The late prehistoric Apalachee shared with other Mississippian societies is nowhere more apparent than at the paramount center at Lake Jackson. The platform mound complex originally consisted of seven large earthen mounds that are similar to those at other Mississippian sites. The shared warfare complex can be seen in the special insignia worn by and buried with chiefs at Lake Jackson, such as repousse’ copper breastplates, engraved shell artifacts, and copper and stone celts. A “birdman dancer” design found on one of the copper breastplates from Lake Jackson incorporates birds of prey, commonly used as design elements by Mississippian peoples. Many of the artifacts recovered at Lake Jackson center were manufactured outside of the area and are made from nonlocal materials. These objects were intended to identify chiefs, remind others of their power, and separate the elite from commoners. In contrast with the elaborate mound burials in pits outside of their houses.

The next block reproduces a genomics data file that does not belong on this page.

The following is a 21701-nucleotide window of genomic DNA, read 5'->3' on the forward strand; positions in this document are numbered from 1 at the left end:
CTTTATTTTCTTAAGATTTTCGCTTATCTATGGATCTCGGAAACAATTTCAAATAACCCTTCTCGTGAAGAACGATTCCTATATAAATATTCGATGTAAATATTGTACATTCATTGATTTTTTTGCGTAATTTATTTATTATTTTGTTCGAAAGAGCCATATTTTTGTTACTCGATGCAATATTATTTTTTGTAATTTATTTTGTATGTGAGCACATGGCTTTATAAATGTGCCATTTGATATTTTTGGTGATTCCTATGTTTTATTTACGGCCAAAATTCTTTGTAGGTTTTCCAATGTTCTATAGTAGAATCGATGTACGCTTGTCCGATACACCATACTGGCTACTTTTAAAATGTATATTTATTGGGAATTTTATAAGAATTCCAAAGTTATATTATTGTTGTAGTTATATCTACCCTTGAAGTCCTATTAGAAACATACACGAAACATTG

Although the Apalachee were clearly linked to other Mississippian societies, they interacted with other groups as well. Evidence of other cultural contacts can be seen in the distribution of ceramic styles shared by the Apalachee among the natives peninsular Florida and among those along the Gulf Coast of northwest Florida.
(The Apalachee Indians and Mission San Luis, pg.16, Hann/McEwan)